The top brass at Dibbs are by turns amused and irritated by the whispers that make their way out of Dibb Lupton Alsop. One is that partners have not seen as much of the profits as they would like. Roger Lane-Smith, who is the Manchester-based deputy senior partner of the national practice, is unsympathetic. “Partners are paid exceptionally well; they will get their divvies as well, but they have no cause to feel hard done by.”

It could be due to the disparity between management styles; Dibbs has a reputation for aggression, if not ruthlessness, but according to Dibb Lupton Alsop trainees in Liverpool, the reputation is unfounded. “I've never seen any evidence of abrasiveness. The image is something of a myth,” says Fiona Wilkinson.

Talk to the ex-Alsops secretarial staff in Liverpool and Manchester, though, and you will not find the same impression. Creating a central switchboard for Dibbs' seven offices meant that receptionists have lost half their job and miss being at the heart of things. Secretaries, too, have less involvement with clients than before, which has upset many of them. The atmosphere in the ex-Alsops reception areas is markedly more subdued than that in the original Dibbs offices, but that is seen as likely to change when the firm moves into its new Bridgewater home.

The switch to new systems nationally has meant inevitable teething troubles and subsequent complaints from all levels. New employment contracts all round, longer hours, more rigid discipline and sundry irritations are set against longer holidays, better pension provision and better career prospects, but there is still whingeing.

But Dibb Lupton Alsop has lost fewer people post-merger than expected. The first casualty was Alsops' PR manager Fay Armstrong; the irony of losing its communications expert at a time when good communications is critical did not go unnoticed.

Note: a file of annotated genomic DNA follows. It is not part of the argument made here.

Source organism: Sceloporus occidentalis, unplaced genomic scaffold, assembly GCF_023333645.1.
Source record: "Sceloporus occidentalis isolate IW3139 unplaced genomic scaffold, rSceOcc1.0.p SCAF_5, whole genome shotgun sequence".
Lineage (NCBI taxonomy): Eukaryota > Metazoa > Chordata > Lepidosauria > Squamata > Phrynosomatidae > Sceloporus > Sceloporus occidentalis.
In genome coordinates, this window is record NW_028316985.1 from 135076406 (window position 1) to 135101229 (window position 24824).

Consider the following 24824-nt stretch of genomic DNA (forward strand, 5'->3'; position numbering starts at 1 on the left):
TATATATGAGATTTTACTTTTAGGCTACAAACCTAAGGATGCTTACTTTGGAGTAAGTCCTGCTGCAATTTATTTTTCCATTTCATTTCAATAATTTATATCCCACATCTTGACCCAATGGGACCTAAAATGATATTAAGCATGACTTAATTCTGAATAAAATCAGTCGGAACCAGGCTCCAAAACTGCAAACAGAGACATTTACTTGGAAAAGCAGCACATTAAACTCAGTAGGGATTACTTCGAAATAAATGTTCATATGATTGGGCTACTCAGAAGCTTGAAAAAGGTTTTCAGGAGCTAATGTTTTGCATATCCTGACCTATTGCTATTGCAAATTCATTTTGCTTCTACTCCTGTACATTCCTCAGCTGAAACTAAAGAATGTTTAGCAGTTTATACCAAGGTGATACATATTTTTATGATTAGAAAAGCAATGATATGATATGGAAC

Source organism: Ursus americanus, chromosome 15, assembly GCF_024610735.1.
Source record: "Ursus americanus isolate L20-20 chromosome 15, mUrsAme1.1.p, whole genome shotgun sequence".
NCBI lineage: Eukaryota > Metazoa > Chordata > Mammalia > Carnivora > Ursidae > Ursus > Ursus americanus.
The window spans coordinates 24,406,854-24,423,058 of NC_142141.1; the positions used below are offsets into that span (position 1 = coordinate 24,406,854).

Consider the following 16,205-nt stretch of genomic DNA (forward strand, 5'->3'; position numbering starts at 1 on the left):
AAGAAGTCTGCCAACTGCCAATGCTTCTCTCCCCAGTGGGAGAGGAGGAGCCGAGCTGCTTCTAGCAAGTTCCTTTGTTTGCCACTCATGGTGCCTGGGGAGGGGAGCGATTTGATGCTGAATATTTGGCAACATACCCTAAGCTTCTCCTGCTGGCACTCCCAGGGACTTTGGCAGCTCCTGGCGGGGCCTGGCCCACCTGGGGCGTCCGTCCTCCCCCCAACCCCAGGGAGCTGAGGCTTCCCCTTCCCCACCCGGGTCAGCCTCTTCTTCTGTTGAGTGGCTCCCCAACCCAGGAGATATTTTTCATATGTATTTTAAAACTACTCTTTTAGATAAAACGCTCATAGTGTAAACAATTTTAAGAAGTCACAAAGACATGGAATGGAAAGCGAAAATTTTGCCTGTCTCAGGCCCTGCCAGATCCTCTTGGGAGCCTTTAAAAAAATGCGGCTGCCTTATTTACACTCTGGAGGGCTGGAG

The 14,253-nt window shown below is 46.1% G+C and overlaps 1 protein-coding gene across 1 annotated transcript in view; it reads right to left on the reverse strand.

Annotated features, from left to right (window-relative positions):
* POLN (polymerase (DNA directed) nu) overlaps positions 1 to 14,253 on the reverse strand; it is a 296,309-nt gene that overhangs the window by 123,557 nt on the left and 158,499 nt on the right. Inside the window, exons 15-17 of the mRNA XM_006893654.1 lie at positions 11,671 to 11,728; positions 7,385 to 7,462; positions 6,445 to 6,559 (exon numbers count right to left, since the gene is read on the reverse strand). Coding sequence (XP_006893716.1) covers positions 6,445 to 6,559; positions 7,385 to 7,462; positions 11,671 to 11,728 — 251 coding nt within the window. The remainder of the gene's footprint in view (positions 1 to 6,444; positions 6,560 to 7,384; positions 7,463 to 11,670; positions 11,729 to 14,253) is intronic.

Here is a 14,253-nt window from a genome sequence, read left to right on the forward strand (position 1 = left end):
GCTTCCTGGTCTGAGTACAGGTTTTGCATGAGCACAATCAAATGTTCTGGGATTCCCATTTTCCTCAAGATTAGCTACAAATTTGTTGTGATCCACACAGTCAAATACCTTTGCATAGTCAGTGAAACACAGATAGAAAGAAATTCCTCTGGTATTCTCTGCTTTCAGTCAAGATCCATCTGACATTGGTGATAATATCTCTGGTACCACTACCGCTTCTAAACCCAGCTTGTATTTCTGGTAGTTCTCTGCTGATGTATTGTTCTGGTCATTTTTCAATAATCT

The persistent leaking of gossip to the press from Dibbs suggests that the firm got its internal communications wrong pre- and post-merger.

By contrast, Addleshaws seems to have gone to great lengths to keep every member of staff informed and involved, and so far there is little evidence of disgruntlement in the gossip shops around Manchester.

The merger was announced in style; all staff were taken to hotels in Manchester or Leeds, given champagne and the big presentation. Ian Hargreaves, who works in Addleshaws' postroom, was impressed.

“Actually, I knew beforehand because I'd seen a fax that had come through on the Friday, but I kept it to myself,” says Hargreaves.

The firm's senior partner, David Tully, promised no redundancies, so staff were reassured. “David never lies,” says Hargreaves with conviction.

The merged firm's managing partner, Mark Jones, has inevitably had to deal with some worried staff, despite the efforts to reassure. Melting down two sets of job titles into one means problems, although Jones insists that it was not as hard as all that. “Believe it or not, it was a happy coincidence that the split was very even between the two firms. Ask the market who would make the best senior partner, the answer would have been Paul Lee; ditto me for managing partner, and each of the new group heads.”

It is early days for ABC – there may yet be fall-out if Jones and the board have missed a trick. The next North West merger is expected to be Cobbetts and Halliwell Landau – and that will be intriguing. The arch-conservative Cobbetts getting into bed with thrusting commercialist Halliwells could cause some ructions. Already there are whispers of a shake-out of faces that will not fit in a new partnership, but time will tell.